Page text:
The old West India Docks were a series of three docks built in the early nineteenth century. The first dock opened in 1802. The docks closed to commercial traffic in 1980 and the Canary Wharf development was built on the site as seen in the photo.
Robert Milligan (c. 1746-1809) was largely responsible for the construction of the West India Docks. Milligan was a wealthy West Indies merchant and ship-owner. He managed his family’s Jamaica sugar plantations which meant in those days the shameful use of slaves to farm those plantations. Unfortunately at his death, the Slave Trade Act of 1807 only abolished the trading in slaves and not slavery itself in the British Empire. That would take more Acts throughout the nineteenth century in Great Britain before slavery was fully abolished in statute.
After the closure of the upstream enclosed docks, the area was regenerated as part of the London Docklands scheme which is now home to the developments of Canary Wharf, although what remains of the docks remain open to ships and are now effectively protected from future major change by UK and London Government policy.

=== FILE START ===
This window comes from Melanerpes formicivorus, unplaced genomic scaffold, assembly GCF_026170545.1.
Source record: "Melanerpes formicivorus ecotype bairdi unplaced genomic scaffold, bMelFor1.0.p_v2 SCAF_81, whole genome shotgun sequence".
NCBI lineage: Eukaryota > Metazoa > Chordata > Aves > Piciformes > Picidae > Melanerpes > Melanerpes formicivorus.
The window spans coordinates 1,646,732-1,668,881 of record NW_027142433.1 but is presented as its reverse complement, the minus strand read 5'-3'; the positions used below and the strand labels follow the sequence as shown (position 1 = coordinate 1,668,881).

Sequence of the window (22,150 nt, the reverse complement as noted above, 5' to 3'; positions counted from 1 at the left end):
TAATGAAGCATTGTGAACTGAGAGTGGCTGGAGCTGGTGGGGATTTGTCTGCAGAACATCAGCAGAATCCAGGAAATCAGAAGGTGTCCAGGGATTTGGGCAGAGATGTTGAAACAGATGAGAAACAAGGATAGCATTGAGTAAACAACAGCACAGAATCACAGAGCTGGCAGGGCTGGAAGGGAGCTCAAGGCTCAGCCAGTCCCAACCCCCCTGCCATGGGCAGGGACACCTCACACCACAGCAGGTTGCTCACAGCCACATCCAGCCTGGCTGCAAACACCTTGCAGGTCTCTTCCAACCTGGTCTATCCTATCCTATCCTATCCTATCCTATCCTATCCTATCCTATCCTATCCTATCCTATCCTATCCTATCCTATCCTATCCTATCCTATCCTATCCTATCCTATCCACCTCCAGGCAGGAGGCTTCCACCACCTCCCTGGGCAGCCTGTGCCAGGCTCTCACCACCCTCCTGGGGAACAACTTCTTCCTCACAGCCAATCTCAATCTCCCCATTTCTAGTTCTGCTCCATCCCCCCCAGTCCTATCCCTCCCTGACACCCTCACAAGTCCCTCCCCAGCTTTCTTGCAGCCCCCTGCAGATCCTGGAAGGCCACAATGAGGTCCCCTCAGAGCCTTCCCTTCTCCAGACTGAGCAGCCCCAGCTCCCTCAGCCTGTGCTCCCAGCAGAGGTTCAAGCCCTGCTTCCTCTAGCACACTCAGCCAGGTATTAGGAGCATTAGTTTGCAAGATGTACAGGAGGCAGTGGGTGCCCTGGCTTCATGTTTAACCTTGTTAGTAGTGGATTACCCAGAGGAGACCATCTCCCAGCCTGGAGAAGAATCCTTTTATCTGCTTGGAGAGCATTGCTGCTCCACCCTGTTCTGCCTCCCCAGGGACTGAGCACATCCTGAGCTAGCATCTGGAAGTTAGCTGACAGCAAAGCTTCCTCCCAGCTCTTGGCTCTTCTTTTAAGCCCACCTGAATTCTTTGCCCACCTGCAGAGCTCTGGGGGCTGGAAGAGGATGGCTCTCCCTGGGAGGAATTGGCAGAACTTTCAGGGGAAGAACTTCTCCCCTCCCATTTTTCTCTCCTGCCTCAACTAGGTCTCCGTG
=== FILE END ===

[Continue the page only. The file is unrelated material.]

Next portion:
The construction programme for Canary Wharf began in 1988 owned by the international property firm Olympia and York of Canada and the first buildings were completed in 1991 which included One Canada Square that became the UK’s tallest building and a symbol of the regeneration of Docklands. Ironically in the early 90s, the London commercial property market collapsed exacerbated by New York’s real estate market going into recession which resulted in Olympia and York filing for bankruptcy.